Gender bias deeply embedded in social practices, but education & technology are driving change: Ong Ye Kung

Ong called on men to be more supportive to women, and to see themselves as "equal partners" in society.

Sulaiman Daud | Low Jia Ying | April 07, 2022, 11:55 AM

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Health Minister Ong Ye Kung urged men in Singapore to be stakeholders in creating a "fair and equal society".

Directly addressing men in a part of his speech during a debate on the White Paper on women's development in Parliament yesterday (Apr. 5), Ong also called on men to be more supportive to women, and to see themselves as "equal partners" in society.

Ong says men should try and see things from a woman's point of view

Ong said that at the most basic level, men should respect women through their "words and actions".

He said what may be "less obvious" to men was the "occasional insensitive remark that reflects an unconscious bias or stereotype".

He then called on men, as a fellow man, to understand and see things from a woman's point of view, and added:

"Stop mansplaining, using diminutives, or doing things in the presence of women that they feel embarrassed by."

He further called on men to be more proactive in supporting women, by taking on tasks that society expects women to do as a matter of course, such as household chores or taking care of children.

Acts of courtesy are welcome

However, Ong said men could also "take a step further" and be chivalrous towards women. Ong described himself as "old-fashioned" and said there was much virtue in extending a special courtesy to women.

"To be honest, I often feel uneasy [that] just because I'm a Minister, people, including my female staff, will attempt to carry my bag or open the door for me. I will always try to stop them and offer to open the door for them instead, and often reminding them 'etiquette comes before protocol'," he said.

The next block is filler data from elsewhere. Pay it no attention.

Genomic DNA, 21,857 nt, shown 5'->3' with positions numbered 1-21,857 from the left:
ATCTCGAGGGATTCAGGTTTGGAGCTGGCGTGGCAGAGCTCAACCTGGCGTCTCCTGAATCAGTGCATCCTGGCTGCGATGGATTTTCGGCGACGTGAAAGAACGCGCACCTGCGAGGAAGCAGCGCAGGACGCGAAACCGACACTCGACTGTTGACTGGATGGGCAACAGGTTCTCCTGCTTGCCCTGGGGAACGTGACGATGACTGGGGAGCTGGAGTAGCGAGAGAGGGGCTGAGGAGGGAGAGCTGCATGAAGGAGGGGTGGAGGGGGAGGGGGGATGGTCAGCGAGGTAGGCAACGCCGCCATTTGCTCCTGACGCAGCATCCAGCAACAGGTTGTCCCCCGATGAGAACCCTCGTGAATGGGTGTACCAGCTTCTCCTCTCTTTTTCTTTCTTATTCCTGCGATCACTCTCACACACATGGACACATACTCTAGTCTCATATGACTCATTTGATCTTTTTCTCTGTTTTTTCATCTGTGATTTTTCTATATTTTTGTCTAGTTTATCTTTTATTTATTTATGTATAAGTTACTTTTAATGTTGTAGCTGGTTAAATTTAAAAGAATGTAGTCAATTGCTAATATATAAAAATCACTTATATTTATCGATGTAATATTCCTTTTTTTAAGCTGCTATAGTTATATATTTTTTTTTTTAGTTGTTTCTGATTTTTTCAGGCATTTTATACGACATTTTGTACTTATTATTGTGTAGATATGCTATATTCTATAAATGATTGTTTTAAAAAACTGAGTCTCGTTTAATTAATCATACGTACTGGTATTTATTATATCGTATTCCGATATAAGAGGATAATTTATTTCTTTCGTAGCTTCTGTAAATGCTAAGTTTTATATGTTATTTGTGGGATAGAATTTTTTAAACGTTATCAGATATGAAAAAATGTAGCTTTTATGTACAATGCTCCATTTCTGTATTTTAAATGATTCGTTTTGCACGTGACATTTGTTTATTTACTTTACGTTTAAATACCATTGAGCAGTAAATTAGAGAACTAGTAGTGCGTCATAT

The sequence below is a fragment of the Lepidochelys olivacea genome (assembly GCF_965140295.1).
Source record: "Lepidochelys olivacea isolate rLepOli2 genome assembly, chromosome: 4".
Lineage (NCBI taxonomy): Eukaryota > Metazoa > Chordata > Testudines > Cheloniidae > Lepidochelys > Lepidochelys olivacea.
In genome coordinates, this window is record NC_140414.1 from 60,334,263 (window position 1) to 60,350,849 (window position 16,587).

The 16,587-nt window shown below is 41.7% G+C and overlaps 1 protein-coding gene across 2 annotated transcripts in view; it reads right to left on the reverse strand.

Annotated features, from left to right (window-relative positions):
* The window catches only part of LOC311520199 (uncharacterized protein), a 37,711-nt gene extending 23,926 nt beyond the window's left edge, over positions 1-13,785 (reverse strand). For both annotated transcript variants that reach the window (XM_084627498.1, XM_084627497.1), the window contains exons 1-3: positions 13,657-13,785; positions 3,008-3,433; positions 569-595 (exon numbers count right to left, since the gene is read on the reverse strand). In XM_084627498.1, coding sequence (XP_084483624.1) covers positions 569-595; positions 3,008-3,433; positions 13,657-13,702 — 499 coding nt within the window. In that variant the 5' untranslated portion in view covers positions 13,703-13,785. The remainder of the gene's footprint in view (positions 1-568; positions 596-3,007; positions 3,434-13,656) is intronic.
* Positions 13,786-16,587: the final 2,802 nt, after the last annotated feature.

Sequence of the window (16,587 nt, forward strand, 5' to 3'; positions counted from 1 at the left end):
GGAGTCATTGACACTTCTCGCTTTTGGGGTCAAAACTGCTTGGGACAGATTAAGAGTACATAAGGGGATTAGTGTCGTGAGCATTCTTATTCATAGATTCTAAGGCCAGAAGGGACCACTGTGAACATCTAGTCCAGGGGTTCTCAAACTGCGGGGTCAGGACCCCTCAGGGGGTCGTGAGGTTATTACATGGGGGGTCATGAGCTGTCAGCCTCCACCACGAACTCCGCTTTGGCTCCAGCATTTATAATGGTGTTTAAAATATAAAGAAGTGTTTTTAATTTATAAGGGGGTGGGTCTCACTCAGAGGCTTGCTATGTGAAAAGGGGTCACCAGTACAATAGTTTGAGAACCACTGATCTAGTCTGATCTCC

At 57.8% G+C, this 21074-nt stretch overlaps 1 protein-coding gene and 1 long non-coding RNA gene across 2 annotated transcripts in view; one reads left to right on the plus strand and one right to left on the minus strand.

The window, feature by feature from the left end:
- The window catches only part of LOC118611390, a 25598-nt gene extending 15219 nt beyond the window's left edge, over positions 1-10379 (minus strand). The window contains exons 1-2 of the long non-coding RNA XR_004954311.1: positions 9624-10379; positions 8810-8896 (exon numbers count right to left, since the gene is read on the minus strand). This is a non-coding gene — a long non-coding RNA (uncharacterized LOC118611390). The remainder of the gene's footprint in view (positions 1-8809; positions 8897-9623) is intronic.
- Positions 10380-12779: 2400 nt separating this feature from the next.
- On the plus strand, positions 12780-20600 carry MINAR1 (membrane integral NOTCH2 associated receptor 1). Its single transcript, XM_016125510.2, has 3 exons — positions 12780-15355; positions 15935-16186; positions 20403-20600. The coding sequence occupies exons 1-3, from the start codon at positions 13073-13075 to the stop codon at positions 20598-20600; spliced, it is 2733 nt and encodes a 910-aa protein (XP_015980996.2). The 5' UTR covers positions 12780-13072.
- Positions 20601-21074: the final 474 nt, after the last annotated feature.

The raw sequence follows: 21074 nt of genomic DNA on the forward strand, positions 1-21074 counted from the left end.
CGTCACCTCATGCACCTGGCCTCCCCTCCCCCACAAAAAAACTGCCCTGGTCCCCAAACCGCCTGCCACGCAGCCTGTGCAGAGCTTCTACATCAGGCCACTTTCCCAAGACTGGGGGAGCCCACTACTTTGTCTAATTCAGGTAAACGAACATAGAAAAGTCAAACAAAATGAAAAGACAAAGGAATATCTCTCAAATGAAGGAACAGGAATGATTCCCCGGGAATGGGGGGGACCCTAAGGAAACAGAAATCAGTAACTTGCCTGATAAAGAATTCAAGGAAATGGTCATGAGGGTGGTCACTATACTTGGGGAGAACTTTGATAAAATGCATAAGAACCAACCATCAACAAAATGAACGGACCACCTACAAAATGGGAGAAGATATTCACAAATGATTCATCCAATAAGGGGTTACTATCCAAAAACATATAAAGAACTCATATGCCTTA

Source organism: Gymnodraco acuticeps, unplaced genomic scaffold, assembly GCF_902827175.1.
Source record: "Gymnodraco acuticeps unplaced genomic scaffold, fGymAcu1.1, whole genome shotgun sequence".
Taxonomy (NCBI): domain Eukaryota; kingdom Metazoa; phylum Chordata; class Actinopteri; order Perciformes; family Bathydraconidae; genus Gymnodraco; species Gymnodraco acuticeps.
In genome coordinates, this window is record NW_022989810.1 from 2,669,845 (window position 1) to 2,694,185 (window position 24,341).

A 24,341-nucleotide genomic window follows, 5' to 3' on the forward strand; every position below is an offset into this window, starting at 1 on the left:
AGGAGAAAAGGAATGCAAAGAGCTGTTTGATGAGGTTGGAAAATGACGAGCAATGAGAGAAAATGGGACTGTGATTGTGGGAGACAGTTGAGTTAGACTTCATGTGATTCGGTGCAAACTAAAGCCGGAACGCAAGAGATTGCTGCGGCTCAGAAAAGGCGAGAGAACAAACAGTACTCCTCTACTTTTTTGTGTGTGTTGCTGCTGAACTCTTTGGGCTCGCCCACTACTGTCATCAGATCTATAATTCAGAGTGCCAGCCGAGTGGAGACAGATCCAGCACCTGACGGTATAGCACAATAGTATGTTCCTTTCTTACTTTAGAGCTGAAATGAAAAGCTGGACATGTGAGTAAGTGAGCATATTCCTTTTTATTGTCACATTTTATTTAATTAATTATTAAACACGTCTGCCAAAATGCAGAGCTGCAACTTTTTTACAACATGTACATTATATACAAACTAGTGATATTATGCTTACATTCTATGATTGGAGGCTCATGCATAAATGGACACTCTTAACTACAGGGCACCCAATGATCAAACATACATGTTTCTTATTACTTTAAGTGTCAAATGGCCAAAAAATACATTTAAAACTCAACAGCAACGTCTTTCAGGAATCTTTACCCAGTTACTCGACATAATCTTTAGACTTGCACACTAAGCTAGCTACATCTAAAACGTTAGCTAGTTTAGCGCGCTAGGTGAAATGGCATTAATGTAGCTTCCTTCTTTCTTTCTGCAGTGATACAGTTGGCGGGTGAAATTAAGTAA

He added that such acts of courtesy do not lessen the person on the receiving end, they don't imply that the recipient cannot do such things themselves, but add a certain "appreciation and complementarity" to the relationship between men and women.

Be respectful towards others

Ong also directly addressed the youths of Singapore, calling on his experience as the former Education Minister.

He said that sexual offences are a "rising problem" among their generation, and added, "The boys might be uncomfortable hearing this, but I think it is important you hear this. Never be part of the problem, but be part of the solution."

He urged them to be kind to one other, afford each other respect and courtesy, listen to everyone's views and ensure that games and jokes are kept appropriate and tasteful, "not from your point of view, but theirs."

Traditional societal expectations of women are increasingly under scrutiny

Ong said that it was through his daughters' eyes that he better understood the lived experience of social expectations and prejudices.

Sharing some personal anecdotes of his experience raising two daughters, Ong said that relatives would frequently ask him, 'When are you having sons?'.

His wife would reply that she was happy with two girls. But Ong wondered what his daughters would make of such conversations.

His elder daughter was a young girl when she learnt and was shocked by the concept of dowries.

Trying to explain, Ong's wife responded that it was a Chinese tradition that the girl "marries out" of the family.

Ong recounted that this seemed to upset his young daughter even more, who exclaimed: "So this is like a transaction -- I will be sold?"

He then attempted to "make things better" by explaining that the money flowed both ways, that in some cultures the bride's family provides the dowry in recognition that the husband incurs costs in taking care of the woman.